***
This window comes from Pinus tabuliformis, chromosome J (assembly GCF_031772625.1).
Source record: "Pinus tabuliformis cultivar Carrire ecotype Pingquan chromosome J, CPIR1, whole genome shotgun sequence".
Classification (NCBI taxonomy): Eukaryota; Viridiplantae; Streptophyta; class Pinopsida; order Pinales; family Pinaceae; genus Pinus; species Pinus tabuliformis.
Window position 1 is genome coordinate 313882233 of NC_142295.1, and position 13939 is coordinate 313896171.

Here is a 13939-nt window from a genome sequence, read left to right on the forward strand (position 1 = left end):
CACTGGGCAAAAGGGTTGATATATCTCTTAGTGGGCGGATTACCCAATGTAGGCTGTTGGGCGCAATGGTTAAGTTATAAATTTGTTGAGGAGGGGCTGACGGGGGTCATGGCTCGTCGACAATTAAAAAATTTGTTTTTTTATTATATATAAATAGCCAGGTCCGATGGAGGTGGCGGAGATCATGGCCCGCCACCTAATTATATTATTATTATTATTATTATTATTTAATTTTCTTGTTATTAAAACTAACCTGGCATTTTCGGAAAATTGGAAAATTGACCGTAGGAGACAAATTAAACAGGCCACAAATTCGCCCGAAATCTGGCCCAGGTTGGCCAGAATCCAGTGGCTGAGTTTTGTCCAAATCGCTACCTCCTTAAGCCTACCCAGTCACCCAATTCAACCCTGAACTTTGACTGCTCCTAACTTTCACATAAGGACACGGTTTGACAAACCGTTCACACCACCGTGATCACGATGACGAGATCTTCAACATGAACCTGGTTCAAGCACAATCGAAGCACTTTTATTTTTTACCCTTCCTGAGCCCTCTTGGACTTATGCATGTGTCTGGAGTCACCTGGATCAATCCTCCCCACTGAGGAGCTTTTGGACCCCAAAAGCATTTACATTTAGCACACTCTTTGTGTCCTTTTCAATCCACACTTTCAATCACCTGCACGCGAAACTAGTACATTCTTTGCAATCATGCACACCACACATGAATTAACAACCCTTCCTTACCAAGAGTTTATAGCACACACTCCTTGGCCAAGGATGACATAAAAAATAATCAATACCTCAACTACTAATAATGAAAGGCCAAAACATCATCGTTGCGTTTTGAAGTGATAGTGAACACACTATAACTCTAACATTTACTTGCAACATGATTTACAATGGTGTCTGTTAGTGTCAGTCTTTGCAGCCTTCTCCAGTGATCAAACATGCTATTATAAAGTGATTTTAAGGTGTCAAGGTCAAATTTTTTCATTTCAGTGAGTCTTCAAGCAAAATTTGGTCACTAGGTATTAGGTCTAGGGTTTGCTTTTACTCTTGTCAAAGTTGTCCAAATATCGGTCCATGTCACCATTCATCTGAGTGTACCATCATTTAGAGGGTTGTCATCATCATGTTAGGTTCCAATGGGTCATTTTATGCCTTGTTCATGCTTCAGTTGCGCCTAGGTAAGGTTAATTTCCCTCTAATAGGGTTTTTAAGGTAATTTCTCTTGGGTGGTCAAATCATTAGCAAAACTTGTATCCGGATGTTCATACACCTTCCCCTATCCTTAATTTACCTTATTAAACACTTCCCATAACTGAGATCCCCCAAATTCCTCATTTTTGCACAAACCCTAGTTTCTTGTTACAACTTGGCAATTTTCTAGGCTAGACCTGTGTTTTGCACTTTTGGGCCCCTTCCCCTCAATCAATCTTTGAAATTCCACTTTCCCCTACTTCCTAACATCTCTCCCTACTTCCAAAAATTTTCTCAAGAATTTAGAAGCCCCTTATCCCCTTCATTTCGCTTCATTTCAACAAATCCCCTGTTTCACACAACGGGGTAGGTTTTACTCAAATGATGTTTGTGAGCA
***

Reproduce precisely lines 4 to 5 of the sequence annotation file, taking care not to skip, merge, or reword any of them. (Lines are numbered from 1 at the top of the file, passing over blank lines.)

Window position 1 is genome coordinate 313882233 of NC_142295.1, and position 13939 is coordinate 313896171.

Here is a 13939-nt window from a genome sequence, read left to right on the forward strand (position 1 = left end):